The Making of the “iPad Head Girl”


How do you get men to put down their girlfriend's Cosmo and pick up one designed for them? By making it available as a discreet iPad app.

But how do you get the word out that it's okay for men to download a Cosmo written by women but for them? If you're Hearst Communications, the publisher of CFG, the new Cosmo for Guys, you hire Michael Krivicka of Thinkmodo to create a viral video for you.

Krivicka is infamous for several viral videos, most famously the iPhone Times Square hack video that had people questioning whether a smartphone could really take over a jumbotron with a simple homemade enhancement.

Thinkmodo is the master of illusion and making viewers question reality. But working with its latest client, a company as established as Hearst, offered some challenges.

Instead of hiding the client or product it is promoting, as Krivicka often does, the video created for Hearst, which went live Monday morning at 6:30 a.m., introduces the product right away.

The video features an attractive woman walking through Bryant Park in New York City with an iPad for a head. The thought being, if you touch the iPad, you can get into the woman's head.

Onlookers stare as she walks by but instead of focusing on the attractiveness of the women, their eyes are fixed on her odd head.

"What makes CFG unique is the fact that it is a men's magazine written by women," Krivicka said. "In other words: CFG lets men know 'what women want.' It was important for Cosmo that this message comes across in our video.

"So we needed to come up with a concept that illustrates a guy 'getting into a girl's head' or a guy 'reading a girl's mind." At the same time we wanted to communicate the iPad app idea too. And so 'iPad Head Girl' was born."

But unknown to passerbys, the woman behind the iPads couldn't see her surroundings during filming. A hidden camera in her purse fed images onto a screen built into the back end of the iPad head, just so she could see ahead of her.

Central to Thinkmodo's approach to creating a viral video is creating a concept that has a simple but unique catch phrase that users walk away with and talk about at the office cooler.

For one of his most popular video, Krivicka had people searching Times Square iPhone hack and because of the uniqueness of the phrase, only finding his video.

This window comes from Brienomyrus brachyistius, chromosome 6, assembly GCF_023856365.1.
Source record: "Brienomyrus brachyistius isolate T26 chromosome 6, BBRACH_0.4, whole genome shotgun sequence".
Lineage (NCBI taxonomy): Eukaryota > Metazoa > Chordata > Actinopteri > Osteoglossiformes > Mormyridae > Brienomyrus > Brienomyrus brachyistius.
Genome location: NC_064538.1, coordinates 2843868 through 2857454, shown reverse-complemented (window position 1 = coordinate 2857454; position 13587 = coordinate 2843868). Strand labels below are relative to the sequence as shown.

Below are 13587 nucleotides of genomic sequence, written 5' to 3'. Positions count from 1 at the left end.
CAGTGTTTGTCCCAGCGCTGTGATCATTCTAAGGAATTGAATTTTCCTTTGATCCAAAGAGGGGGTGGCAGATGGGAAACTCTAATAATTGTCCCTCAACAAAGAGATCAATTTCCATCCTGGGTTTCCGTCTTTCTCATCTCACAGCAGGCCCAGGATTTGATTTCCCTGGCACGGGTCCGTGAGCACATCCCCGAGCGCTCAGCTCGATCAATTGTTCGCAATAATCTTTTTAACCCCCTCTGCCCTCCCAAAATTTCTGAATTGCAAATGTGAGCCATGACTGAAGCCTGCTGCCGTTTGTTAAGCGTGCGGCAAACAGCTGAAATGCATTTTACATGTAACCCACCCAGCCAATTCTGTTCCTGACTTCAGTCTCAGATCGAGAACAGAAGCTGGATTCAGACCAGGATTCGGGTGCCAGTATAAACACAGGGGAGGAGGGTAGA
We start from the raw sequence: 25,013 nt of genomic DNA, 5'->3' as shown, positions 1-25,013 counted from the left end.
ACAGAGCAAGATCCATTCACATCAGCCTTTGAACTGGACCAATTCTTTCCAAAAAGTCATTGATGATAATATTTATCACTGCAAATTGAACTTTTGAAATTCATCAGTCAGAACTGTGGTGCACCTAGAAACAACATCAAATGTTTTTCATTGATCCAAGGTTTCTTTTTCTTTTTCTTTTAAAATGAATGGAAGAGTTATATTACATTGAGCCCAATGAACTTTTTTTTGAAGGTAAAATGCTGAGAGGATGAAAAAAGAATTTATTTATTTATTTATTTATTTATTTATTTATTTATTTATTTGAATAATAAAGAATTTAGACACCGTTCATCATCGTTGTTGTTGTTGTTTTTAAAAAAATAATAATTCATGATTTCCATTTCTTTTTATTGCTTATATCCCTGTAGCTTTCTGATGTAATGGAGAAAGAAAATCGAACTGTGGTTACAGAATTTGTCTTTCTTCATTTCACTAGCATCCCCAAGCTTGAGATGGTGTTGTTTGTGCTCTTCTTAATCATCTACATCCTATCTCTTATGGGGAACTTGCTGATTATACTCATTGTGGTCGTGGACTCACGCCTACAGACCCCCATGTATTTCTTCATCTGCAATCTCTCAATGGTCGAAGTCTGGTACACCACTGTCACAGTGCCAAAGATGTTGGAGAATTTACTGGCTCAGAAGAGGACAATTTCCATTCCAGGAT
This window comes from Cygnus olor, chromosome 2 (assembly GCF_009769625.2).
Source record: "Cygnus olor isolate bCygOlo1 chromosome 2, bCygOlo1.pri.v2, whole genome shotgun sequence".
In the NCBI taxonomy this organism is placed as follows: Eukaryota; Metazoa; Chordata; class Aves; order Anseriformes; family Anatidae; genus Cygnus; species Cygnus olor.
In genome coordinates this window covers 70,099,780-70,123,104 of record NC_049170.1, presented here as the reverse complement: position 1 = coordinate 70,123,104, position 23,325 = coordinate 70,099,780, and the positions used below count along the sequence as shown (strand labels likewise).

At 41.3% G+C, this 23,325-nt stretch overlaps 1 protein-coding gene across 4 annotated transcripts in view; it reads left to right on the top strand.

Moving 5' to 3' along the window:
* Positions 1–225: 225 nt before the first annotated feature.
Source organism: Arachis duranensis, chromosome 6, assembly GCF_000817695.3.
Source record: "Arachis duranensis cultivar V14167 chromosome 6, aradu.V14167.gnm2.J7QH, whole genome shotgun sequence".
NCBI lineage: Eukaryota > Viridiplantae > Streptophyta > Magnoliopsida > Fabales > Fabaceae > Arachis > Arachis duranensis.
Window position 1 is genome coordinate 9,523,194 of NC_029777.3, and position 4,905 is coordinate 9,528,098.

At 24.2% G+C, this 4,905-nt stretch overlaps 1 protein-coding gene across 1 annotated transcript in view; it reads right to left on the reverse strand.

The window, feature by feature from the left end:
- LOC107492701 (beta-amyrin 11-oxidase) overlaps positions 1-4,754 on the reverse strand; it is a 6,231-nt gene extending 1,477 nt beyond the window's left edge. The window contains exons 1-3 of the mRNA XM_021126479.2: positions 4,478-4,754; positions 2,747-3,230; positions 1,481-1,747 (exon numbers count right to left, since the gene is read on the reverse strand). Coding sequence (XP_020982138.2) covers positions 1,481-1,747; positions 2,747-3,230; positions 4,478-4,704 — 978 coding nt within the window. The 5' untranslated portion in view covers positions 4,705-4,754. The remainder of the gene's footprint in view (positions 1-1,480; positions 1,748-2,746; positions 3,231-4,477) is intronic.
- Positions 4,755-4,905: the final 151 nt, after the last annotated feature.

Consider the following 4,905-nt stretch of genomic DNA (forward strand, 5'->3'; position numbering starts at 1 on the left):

For Hearst, Thinkmodo hopes people will remember "iPad Head Girl."

"Creating a viral hoax is one of many ways to create buzz," Krivicka said. "'iPad Head
Girl' is a conversation starter because it is cool, unique and has a wow factor. The CFG branding at the end of the video is subtle enough so the viewer doesn't feel like he/she is watching a commercial. It is the perfect mix of those elements to make the campaign effective and to create a lot of buzz for CFG."

But creating the iPad head, the central part of the entire campaign, was a challenge.

"One of the challenges was to figure out how the actress would see once the iPad head was on her head," Krivicka said. "Inside it, she was blind. Since she had to walk around the park, we had to find a solution to making her see where she was going. So we placed a video camera inside her purse that was wired to a pair of video glasses which the actress would wear inside the iPad Head. The camera would basically send a live video feed into the video glasses which enabled the actress to see where she was walking."

The shoot only took a day but the team made preparations and ran tests for a couple of weeks. The iPad head was made engineered by Clockwork Apple and on the day of the shoot, Thinkmodo first filmed all four iPad faces individually and then built the head and synched the faces for filming.

The end result is a cool video that has the feel of something organic, almost like a group performing  an on the spot low brow stunt to get public reaction. Exactly what Hearst wanted.

"Cosmo didn't want a hoax," Krivicka said. "They also didn't want to use celebrities. They wanted something original and innovative that has a strong coolness factor to grab everyone's attention. Cosmo called us because they have seen our work and wanted to do something different and edgy
to make a big impact."

The monthly app is available for download today in Apple's App Store for $3.99. The video went up on YouTube earl Monday morning. Check it out for yourself below.

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